Beverly Hills grandmother’s memoir of life under apartheid becomes a bestseller

A story that had to be told: Beverly Hills author, Beryl Crosher-Segers has published a memoir of life in South Africa under apartheid. Picture: Nev Young
A story that had to be told: Beverly Hills author, Beryl Crosher-Segers has published a memoir of life in South Africa under apartheid. Picture: Nev Young

Beverly Hills author, Beryl Crosher-Segers’ memoir of life in South Africa under apartheid has taken the Number One spot on the Amazon Bestselling list in Australia.

Called ‘A Darker Shade of Pale’ her memoir depicts life as a person of mixed race in apartheid South Africa.

The cover of Beryl Crosher-Segers’ memoir, A Darker Shade of Pale.

The cover of Beryl Crosher-Segers’ memoir, A Darker Shade of Pale.

It is number one Amazon’s South African History category, its Discrimination and Racism category and its Ethnic Studies category, as well as listings in ‘Hot New Releases’.

“I never thought when I wrote this book that it would be as popular,” Beryl said.

Beryl was born in Cape Town, South Africa in 1955, seven years after the reigning National party imposed the system of apartheid.

While it is a story about the impact of racism, it is also a story of family.

“I was born under apartheid so I knew no other life than as a second-rate citizen due to my parent’s mixed marriage,” Beryl said.

On her mother’s side, her grandfather was Portuguese. His ship was stranded off the coast of Mozambique. He swam to shore where he met Beryl’s grandmother.

“They had 17 children so I am one of 65 first cousins,” Beryl said.

On her father’s side, her grandfather was born on the island of St Helena and his parents were from East India.

“Living in South Africa, we weren’t black and we weren’t white, so they didn’t know what to do with us,” Beryl said.

“I grew up not knowing anything was wrong until I got to high school.”

In her memoir she details the injustices, humiliation and challenges she faced under the brutal reign of the National Party.

Beryl said her father, Benjamin, was very angry with the system but her mother, Sarah was more realistic and emphasised the need for her to get an education which hopefully would be her ticket out of South Africa.

“This is my story, but it’s also the story of so many others during that exceptional time. While Nelson Mandela was paying the ultimate price in prison, we were all out there living through it, day by day,” Beryl said.

She immigrated to Australia in 1988 and  and has lived in Hurstville and Beverly Hills where she raised her two children. She is now a grandmother of four.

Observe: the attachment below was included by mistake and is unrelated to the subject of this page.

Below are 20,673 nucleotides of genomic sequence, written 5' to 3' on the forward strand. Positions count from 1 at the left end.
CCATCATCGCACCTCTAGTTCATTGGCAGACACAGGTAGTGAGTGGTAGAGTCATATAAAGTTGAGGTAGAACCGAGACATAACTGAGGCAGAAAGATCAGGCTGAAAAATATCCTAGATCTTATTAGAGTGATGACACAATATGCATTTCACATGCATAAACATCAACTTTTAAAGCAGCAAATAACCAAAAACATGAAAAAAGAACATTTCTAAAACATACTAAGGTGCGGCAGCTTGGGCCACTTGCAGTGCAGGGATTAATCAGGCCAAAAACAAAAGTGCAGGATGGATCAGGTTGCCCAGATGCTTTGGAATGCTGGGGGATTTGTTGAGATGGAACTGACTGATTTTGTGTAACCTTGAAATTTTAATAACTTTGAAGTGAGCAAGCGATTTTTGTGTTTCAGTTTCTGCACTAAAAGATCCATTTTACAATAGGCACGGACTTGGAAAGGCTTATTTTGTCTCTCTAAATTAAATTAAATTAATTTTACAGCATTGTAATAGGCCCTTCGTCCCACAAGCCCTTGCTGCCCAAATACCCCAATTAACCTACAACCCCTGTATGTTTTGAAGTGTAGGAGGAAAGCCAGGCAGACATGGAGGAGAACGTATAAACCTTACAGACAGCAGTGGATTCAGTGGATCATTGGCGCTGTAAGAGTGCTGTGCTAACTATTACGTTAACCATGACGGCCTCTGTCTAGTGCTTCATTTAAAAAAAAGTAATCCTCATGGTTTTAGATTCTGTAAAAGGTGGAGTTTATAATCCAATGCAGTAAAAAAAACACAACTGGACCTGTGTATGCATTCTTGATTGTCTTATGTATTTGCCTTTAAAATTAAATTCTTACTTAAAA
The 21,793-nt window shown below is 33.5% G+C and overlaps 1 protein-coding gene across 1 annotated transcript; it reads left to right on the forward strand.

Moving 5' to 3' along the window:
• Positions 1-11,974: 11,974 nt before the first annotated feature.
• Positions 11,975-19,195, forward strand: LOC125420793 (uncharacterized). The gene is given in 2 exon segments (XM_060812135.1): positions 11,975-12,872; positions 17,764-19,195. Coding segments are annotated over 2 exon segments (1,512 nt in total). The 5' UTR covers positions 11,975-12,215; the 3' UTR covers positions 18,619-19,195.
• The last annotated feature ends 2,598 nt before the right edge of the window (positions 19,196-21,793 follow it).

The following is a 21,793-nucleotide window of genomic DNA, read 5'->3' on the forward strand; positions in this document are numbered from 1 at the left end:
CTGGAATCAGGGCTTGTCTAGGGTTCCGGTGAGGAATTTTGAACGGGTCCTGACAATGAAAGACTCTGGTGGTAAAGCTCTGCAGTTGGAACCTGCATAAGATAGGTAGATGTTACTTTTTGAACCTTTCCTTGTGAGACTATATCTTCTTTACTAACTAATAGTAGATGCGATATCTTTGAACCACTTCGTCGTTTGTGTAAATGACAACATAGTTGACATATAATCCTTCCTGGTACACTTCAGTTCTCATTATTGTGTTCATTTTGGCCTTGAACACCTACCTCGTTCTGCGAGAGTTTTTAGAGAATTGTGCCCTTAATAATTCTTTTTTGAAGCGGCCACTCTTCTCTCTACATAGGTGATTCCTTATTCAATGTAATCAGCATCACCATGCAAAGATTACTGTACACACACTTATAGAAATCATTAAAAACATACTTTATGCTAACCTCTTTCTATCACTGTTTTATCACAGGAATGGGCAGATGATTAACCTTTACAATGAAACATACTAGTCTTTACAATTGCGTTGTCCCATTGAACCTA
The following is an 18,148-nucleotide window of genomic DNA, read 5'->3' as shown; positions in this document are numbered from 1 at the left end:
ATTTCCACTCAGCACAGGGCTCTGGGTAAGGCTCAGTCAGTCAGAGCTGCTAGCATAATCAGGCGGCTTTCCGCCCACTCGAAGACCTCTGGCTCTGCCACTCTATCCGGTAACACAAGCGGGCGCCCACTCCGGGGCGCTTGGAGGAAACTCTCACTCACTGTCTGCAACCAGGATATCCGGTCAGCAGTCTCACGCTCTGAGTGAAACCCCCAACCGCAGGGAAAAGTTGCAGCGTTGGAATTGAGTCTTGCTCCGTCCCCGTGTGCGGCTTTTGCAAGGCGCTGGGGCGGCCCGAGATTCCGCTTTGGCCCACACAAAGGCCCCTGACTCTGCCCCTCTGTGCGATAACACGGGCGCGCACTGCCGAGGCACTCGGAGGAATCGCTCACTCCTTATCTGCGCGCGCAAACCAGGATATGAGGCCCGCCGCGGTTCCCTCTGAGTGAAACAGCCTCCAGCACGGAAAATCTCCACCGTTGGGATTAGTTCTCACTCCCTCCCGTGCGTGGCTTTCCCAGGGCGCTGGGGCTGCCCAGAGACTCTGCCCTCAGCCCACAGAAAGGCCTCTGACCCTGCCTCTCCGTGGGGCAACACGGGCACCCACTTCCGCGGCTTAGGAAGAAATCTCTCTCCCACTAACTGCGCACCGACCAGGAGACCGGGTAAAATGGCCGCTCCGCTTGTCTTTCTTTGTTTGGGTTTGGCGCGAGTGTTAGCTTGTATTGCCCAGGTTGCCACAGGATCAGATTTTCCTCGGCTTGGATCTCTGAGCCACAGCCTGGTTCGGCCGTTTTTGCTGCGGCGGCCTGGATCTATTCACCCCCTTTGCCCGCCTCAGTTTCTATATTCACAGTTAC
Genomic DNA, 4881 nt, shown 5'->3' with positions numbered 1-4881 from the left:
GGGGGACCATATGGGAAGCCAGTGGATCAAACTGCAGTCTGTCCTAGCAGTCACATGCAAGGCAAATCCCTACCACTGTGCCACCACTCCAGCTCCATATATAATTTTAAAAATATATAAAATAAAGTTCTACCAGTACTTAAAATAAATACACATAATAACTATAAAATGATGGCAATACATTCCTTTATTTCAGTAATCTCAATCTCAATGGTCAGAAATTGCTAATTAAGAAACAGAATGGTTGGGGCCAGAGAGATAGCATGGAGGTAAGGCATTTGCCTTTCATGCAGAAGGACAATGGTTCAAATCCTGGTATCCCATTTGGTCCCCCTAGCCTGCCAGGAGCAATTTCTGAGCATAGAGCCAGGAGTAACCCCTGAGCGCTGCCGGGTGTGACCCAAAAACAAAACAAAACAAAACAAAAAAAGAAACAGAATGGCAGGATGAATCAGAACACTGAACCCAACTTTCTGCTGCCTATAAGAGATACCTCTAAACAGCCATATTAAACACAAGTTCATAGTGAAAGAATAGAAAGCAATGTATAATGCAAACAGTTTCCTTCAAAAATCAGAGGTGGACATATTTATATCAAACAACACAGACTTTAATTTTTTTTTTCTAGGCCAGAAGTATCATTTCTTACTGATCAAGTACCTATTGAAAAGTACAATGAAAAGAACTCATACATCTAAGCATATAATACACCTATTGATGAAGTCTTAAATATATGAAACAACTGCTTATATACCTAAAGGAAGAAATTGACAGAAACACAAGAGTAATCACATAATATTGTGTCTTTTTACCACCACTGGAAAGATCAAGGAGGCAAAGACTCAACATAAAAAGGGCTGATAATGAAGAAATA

While her father, Benjamin died in South Africa, her mother, Sarah was also able to immigrate and now aged 87 lives on the Central Coast.

Beryl has been named one of Australia’s 100 most influential South Africans. She is the founder of the One World Choral community choir and owner of C Major Events, an entertainment business which brings South African performers to Australia.

She worked in the public service and for the NSW Government for Ministerial Office and was involved in the Sydney Olympics helping to supervise the medal presentation ceremonies.

She holds the Celebrate African-Australia's Captain's Award for service to the South African Community and A Human Rights Award from the University of Technology, Sydney.

Beryl said she hopes that people who read her book will take away an awareness of what the impact of racism and discrimination does to people’s lives.

“I’m still living with it today at the age of 62,” she said.

“I did not want my children and future generations to have to grow up under the horror of apartheid.

“Now I want to make sure that they are aware of their history,” she said.

“It is important that stories like mine are told, so they do not become forgotten, and so that we can evolve as a society.

“I am afraid there will always be racism, but I hope we never see it legislated again,” she said.

Beryl is now working on her second book, Tales of the Illawarra Line.

It is inspired by her realisation for the first time after immigrating how free life was in Australia.

“I was travelling to work on the Illawarra line and realised how I could now get on a train and there were no signs telling us where to sit,”

“Under apartheid we could only stand on certain parts of the platform at railway stations.

“I’d sit on the platform and think that is how life is meant to be.”

A Darker Shade of Pale is available on Amazon, Barnes and Noble and Angus and Robertson online and at Gleebooks.

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